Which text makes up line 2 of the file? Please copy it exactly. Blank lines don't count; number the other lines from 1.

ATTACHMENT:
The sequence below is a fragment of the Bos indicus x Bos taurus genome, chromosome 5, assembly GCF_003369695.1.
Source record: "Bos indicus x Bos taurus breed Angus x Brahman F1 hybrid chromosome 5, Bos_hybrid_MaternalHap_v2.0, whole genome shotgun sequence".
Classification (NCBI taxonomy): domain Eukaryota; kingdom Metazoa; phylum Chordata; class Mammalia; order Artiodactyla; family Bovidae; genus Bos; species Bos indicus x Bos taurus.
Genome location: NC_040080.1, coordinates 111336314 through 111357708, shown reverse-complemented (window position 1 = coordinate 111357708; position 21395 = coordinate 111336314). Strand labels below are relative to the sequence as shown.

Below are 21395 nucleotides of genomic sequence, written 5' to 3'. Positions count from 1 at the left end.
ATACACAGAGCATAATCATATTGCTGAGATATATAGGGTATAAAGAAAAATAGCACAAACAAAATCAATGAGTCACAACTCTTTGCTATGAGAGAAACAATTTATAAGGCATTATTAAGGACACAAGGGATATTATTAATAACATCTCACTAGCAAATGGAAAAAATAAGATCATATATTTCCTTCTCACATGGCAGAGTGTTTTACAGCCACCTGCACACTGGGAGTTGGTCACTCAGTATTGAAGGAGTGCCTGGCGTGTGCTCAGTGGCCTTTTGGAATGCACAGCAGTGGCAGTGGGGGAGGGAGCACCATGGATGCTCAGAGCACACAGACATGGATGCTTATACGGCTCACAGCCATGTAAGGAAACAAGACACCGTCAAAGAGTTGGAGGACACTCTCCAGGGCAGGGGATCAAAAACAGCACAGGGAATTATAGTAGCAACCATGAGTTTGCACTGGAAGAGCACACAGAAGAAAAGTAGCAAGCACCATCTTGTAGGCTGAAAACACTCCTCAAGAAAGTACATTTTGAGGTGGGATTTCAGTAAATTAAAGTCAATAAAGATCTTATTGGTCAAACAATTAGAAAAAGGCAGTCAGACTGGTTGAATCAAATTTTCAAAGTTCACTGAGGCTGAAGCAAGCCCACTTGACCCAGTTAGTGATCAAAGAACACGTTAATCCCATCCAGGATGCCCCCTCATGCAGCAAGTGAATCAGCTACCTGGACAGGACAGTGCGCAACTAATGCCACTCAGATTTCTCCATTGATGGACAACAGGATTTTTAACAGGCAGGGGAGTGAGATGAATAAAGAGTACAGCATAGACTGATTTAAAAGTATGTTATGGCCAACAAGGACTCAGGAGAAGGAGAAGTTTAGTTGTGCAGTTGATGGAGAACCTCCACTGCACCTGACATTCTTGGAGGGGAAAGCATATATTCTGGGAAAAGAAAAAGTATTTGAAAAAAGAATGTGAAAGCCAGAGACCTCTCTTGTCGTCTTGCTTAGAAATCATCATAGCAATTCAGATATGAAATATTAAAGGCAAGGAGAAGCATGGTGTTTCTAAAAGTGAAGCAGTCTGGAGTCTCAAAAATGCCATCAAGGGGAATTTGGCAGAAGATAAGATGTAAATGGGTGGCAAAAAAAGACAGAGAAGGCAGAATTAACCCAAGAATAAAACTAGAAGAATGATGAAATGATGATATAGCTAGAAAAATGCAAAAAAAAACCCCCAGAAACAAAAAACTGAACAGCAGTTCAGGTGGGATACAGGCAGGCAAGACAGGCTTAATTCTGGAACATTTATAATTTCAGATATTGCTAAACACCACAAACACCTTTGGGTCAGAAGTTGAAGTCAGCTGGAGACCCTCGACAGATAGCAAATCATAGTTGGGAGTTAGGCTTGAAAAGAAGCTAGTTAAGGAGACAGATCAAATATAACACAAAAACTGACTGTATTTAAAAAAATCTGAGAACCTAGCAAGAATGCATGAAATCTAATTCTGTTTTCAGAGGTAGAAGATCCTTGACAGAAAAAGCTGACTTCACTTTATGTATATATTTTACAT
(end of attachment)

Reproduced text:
Source record: "Bos indicus x Bos taurus breed Angus x Brahman F1 hybrid chromosome 5, Bos_hybrid_MaternalHap_v2.0, whole genome shotgun sequence".